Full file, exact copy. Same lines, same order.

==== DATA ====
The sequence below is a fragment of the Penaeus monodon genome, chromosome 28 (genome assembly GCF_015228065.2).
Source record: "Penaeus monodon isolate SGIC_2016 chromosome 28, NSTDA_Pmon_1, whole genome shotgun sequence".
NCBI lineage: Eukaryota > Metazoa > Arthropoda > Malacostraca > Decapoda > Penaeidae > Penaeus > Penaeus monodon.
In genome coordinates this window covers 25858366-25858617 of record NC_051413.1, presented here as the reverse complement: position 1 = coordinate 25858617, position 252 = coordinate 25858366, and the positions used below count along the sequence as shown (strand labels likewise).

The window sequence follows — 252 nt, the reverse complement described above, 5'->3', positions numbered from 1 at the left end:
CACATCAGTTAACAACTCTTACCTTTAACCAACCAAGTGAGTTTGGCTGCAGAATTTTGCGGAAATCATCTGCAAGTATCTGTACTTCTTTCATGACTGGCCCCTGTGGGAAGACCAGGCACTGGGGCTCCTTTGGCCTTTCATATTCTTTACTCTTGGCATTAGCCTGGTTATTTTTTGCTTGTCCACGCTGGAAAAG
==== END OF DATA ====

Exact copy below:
The sequence below is a fragment of the Penaeus monodon genome, chromosome 28 (genome assembly GCF_015228065.2).
Source record: "Penaeus monodon isolate SGIC_2016 chromosome 28, NSTDA_Pmon_1, whole genome shotgun sequence".
NCBI lineage: Eukaryota > Metazoa > Arthropoda > Malacostraca > Decapoda > Penaeidae > Penaeus > Penaeus monodon.
In genome coordinates this window covers 25858366-25858617 of record NC_051413.1, presented here as the reverse complement: position 1 = coordinate 25858617, position 252 = coordinate 25858366, and the positions used below count along the sequence as shown (strand labels likewise).

The window sequence follows — 252 nt, the reverse complement described above, 5'->3', positions numbered from 1 at the left end:
CACATCAGTTAACAACTCTTACCTTTAACCAACCAAGTGAGTTTGGCTGCAGAATTTTGCGGAAATCATCTGCAAGTATCTGTACTTCTTTCATGACTGGCCCCTGTGGGAAGACCAGGCACTGGGGCTCCTTTGGCCTTTCATATTCTTTACTCTTGGCATTAGCCTGGTTATTTTTTGCTTGTCCACGCTGGAAAAG